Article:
Valentino AW16 show Paris Fashion Week
© Catwalking

A word about the waist. For a few seasons now, the waist has been an area of fetish: belted high, just below the bust, and carb-denyingly slender. It’s still rather tiny, this is fashion, but lately a number of houses have relaxed their grip on the upper torso to allow for a bit more freedom of movement. At Balenciaga I was thrilled to see a shapely waisted bandeau dress in black embroidered velvet that neither clung nor forced the body into a corset (as one sees so often elsewhere). Instead of contouring the stomach, it brushed against it kindly, allowing for the fact that a woman might want to maybe sit down or breathe of an evening out.

At Valentino, under the creative supervision of Pierpaolo Piccioli and Maria Grazia Chiuri, who have long essayed a line in lean androgyny and an almost prepubescent body type, the waist was also looser to allow for greater fluidity. The AW16 collection was inspired by modern choreographers Martha Graham and Merce Cunningham and the designers had melded “the dry precision of sartorial discipline” with “floral graciousness” to create a collection in which nude silk jersey tops and ballerina skirts danced with heavy biker boots and more rigorous but lightweight military-style coats.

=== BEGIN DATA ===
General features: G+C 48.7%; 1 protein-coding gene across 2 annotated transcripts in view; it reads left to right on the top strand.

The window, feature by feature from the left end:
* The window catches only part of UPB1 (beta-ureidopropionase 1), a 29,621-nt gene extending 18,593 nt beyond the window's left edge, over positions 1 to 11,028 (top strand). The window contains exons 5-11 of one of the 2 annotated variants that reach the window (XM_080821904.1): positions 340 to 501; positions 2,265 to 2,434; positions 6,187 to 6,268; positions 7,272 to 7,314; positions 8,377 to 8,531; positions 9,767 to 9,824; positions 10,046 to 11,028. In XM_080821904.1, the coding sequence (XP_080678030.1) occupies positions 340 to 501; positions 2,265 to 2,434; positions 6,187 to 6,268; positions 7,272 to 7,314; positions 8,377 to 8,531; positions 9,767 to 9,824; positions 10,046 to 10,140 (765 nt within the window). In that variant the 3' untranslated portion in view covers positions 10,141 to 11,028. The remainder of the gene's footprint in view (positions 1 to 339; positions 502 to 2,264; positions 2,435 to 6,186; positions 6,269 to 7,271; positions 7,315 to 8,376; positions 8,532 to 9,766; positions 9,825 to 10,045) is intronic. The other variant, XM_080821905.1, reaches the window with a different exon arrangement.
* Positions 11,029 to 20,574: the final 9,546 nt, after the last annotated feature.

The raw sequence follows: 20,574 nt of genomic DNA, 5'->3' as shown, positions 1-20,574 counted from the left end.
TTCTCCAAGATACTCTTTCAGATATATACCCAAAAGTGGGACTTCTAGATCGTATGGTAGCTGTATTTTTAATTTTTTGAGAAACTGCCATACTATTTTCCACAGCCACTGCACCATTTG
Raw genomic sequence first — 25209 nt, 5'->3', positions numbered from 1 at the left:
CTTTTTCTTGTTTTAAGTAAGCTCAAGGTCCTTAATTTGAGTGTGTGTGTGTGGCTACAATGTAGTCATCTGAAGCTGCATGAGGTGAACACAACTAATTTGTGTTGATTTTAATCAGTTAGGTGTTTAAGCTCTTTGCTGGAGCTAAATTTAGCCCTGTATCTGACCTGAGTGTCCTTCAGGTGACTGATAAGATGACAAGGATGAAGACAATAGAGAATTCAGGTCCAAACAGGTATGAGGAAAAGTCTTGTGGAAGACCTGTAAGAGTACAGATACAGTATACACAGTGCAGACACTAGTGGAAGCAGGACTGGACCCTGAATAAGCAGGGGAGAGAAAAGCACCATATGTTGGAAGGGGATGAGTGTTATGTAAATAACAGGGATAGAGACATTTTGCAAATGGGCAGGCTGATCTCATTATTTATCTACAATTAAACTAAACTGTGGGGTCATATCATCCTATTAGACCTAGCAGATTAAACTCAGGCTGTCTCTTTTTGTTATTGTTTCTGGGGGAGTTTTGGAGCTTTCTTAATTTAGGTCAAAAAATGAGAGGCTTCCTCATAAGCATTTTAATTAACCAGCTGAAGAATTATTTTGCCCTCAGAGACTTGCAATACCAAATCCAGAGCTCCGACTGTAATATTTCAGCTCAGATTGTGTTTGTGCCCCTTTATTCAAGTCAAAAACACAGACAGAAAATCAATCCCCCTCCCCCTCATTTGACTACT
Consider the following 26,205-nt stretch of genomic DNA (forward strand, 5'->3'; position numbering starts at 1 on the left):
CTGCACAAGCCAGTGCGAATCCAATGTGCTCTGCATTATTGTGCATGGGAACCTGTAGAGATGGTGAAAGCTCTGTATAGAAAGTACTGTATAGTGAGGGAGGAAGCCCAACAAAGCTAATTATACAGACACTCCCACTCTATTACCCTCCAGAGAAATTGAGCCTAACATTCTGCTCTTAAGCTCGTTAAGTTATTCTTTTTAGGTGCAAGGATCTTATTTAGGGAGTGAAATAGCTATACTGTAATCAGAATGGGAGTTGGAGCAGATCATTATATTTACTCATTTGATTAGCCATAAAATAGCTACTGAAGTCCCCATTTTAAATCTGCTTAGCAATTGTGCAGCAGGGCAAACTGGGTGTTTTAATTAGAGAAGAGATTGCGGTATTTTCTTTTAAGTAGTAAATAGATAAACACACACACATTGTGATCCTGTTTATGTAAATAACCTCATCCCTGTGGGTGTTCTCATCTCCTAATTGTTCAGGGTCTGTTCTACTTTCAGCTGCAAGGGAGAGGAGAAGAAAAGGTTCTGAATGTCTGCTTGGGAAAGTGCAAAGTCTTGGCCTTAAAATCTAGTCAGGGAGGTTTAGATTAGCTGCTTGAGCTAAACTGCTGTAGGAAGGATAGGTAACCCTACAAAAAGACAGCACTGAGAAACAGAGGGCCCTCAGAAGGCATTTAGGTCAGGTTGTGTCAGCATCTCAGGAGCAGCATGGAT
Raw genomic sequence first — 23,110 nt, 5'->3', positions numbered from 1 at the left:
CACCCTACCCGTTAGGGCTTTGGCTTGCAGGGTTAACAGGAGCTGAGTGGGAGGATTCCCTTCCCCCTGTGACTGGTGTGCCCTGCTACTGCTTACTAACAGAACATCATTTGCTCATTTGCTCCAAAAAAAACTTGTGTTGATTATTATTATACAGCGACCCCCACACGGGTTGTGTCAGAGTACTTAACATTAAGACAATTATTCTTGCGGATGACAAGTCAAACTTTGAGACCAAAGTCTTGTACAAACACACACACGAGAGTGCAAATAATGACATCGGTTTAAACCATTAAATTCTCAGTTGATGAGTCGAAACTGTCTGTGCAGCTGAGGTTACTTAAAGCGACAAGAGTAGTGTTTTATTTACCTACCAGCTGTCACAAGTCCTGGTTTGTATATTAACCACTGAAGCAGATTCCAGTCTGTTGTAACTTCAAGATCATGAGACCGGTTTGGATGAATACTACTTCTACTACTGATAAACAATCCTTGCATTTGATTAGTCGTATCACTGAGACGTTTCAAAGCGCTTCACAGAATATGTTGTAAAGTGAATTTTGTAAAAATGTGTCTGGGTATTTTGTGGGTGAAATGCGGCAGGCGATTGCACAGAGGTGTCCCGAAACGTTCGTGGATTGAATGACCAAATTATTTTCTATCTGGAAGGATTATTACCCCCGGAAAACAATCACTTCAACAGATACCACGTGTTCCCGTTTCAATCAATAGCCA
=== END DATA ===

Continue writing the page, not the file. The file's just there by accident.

Silky strappy tops were tied at the back like a dancer’s leotard, while skinny polo-necks in camel, flesh and grey calmed embroidered chiffons and velvets. Jersey dresses were more relaxed and drapey (some loosely belted with ribbon just above the hip); fine-pleat skirts brushed the mid-calf. Some of the looks were shiny and transparent, diamanté studded skirts seemed almost showerproof.

The last few looks were pure Valentino confection; great clouds of fleshy, nude tulle, some embroidered with hearts and flowers and worn with a new nude strappy “Rockstud” slipper, a round-toed version of the house’s hit shoe. Personally, I preferred the meatier military looks in navy, worn with oversized shirts and purposeful cross-body handbags. They added a shot of reality to so much frothy, frilly romance. All in all, it was a very satisfying pas de deux.

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